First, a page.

Dialectical struggle & the Elixir of Immortality

Kurmavatara, Made in Himachal Pradesh, India,1760-65 Artist/maker unknown, India, Himachal Pradesh, Basohli or Chamba, US Public Domain
Samudra manthan, churning of the Ocean of Milk, Artist unknown- C. 1760 US Public Domain

To live is to struggle. Whether we are rich or poor, beautiful or plain, famous or more humble, we will struggle. The struggle arises from within. It is a struggle of the mind. Yet it is this very struggle that brings forth the potential for growth and Self-realization. It is our ability to be with the struggle, to work with the tensions of life, that opens a horizon for growth and awareness.

The Vedic tradition speaks to this struggle. We are said to live within the world of Maya, the world of duality: good and bad, dark and light, sun and moon, day and night, up and down, inside and outside.

In Vedanta, this struggle of duality is related to avidyā. Avidyā is a Sanskrit word meaning ‘ignorance’ and ‘delusion.’ This word is opposed to Vidya, meaning ‘correct knowledge.’ Avidyā is represented in images of the demons. Avidyā is said to be the ignorance which prevents an understanding of the true nature of the Self, as cosmic or universal Self.

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Snake Dreams: instinct, energy, life force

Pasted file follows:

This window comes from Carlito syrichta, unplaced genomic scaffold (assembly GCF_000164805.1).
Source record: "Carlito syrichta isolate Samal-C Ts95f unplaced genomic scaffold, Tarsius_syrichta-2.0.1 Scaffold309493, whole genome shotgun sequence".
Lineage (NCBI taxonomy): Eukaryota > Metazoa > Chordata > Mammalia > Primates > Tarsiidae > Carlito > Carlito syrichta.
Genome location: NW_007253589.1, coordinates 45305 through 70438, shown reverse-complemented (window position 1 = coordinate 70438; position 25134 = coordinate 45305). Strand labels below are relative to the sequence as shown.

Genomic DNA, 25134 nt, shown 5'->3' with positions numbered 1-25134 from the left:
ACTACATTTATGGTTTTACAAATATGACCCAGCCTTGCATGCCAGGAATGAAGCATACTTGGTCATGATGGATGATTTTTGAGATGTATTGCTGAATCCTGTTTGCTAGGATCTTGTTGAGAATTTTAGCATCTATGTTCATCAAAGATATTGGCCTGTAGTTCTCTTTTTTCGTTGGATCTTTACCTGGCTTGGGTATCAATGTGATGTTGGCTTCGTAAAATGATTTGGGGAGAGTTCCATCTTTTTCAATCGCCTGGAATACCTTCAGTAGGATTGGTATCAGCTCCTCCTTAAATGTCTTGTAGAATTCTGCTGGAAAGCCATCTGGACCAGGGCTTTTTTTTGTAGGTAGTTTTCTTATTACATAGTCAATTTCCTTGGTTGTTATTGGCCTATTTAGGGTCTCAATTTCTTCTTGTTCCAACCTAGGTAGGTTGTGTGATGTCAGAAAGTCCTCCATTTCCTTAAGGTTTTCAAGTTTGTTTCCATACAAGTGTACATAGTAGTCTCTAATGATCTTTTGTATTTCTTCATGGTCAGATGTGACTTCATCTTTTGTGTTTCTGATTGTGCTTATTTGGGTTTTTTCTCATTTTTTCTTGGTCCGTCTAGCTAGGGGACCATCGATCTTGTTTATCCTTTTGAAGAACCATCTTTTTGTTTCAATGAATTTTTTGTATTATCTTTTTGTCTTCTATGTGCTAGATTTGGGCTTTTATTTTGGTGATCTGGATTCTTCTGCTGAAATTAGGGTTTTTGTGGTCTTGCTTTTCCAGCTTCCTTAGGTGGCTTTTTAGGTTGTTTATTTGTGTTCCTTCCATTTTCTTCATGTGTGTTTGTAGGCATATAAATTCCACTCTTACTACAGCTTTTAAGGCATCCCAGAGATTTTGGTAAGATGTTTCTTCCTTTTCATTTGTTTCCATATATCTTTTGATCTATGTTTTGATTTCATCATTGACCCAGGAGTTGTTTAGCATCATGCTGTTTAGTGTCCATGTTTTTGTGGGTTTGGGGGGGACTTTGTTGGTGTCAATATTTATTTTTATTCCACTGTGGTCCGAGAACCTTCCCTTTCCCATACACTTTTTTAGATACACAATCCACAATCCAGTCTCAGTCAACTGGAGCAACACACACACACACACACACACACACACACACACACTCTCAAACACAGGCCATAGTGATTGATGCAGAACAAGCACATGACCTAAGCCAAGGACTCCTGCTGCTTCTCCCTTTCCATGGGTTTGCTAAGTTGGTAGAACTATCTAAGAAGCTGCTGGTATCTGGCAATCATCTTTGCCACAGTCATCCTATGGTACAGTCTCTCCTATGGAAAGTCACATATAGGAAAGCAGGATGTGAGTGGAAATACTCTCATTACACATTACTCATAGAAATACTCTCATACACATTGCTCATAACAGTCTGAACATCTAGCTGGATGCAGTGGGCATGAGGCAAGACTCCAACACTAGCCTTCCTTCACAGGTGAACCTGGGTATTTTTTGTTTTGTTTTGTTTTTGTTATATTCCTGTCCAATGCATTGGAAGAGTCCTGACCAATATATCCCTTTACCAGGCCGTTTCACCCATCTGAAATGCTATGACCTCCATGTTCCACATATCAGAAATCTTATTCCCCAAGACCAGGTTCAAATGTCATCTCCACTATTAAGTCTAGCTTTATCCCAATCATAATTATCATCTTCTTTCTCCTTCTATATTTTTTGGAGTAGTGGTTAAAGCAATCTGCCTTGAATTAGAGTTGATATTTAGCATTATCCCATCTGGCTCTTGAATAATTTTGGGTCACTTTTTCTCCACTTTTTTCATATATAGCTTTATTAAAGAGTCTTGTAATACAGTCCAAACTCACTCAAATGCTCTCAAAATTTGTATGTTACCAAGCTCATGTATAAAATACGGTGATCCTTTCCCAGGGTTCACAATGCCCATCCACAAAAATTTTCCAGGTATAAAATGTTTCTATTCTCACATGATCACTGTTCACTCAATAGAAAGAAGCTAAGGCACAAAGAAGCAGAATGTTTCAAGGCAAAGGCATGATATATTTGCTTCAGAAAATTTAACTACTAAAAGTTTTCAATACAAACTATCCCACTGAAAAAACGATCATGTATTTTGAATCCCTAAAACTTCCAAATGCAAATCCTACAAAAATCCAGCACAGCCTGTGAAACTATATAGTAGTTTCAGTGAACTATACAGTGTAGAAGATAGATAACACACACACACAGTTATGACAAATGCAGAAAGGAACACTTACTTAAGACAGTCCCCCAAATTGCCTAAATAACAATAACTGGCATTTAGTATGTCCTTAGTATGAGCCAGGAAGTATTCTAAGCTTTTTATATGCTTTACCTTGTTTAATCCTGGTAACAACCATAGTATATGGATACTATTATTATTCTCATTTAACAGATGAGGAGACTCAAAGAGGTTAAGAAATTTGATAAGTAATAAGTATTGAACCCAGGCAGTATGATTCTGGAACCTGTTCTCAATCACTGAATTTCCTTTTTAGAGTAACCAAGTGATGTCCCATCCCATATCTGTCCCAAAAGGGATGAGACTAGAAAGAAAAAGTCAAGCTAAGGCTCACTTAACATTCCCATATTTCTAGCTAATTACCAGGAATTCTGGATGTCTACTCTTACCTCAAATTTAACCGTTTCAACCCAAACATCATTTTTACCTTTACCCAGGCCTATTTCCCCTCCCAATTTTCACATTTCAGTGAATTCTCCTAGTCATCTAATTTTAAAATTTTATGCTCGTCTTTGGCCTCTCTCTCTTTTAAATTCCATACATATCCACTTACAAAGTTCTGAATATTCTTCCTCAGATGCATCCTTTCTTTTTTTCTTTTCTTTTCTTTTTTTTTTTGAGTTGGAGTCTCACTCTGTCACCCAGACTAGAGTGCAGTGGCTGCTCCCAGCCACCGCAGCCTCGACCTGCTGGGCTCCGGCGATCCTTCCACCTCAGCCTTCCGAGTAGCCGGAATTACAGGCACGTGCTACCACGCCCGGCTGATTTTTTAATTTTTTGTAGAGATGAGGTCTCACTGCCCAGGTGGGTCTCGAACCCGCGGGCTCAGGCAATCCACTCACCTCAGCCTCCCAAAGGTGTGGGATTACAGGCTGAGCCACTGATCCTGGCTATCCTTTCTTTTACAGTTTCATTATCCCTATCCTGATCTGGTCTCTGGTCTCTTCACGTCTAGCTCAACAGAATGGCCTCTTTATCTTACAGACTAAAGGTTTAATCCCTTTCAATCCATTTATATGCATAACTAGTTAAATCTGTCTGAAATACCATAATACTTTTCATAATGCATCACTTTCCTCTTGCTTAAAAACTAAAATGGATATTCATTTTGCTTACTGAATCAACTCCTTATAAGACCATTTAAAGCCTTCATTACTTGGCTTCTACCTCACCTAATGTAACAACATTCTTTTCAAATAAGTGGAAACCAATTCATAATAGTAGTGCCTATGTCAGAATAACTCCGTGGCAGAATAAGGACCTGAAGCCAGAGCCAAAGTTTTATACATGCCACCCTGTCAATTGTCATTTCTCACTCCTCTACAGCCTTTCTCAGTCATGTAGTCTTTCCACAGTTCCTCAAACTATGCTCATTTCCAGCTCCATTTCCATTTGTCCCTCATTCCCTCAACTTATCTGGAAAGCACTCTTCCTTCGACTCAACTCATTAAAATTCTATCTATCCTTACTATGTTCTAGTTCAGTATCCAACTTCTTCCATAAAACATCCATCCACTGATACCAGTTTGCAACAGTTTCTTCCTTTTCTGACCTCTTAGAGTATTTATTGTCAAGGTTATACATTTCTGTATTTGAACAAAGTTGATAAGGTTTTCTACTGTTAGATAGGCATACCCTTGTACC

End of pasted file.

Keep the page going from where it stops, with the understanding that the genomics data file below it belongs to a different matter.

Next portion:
An historical, geographical, commercial, and philosophical view of the United States of America, and of the European settlements in America and the West-Indies
Year: 1796 (1790s)
Winterbotham, William Zoology. US Pulic Domain via Wikimedia

A Dream:

“I am up in the hills and looking for a place to camp. The hills are golden-colored, rolling, as you would find in Northern California. I am walking along the hilltops for a while and then I come to a cave. I peek inside the cave and I see a little old hermit. I say to the hermit, “Hello.” And I ask, “Is there a place to camp up here upon the hilltops?” The hermit says, “No!” I look around and I say, “But there is so much room up here in the golden hills.” Then, as I am looking around, I see that at the entrance of the cave, there is a hill and the hill is the head of a huge snake. I shift my perspective and look into the distance: seeing that this snake spans into the distance, running for many miles over the hilltops.”

In the dream, we find the image of cave. In the Upanishads, a cave is found in the depths of the heart. In there, in the cave of the heart, the cosmic Self is discovered. The Katha Upanishad (1.11-13) says “he [the cosmic Self] dwells in the cave [of the heart] of all beings.”

Continue reading “Snake Dreams: instinct, energy, life force”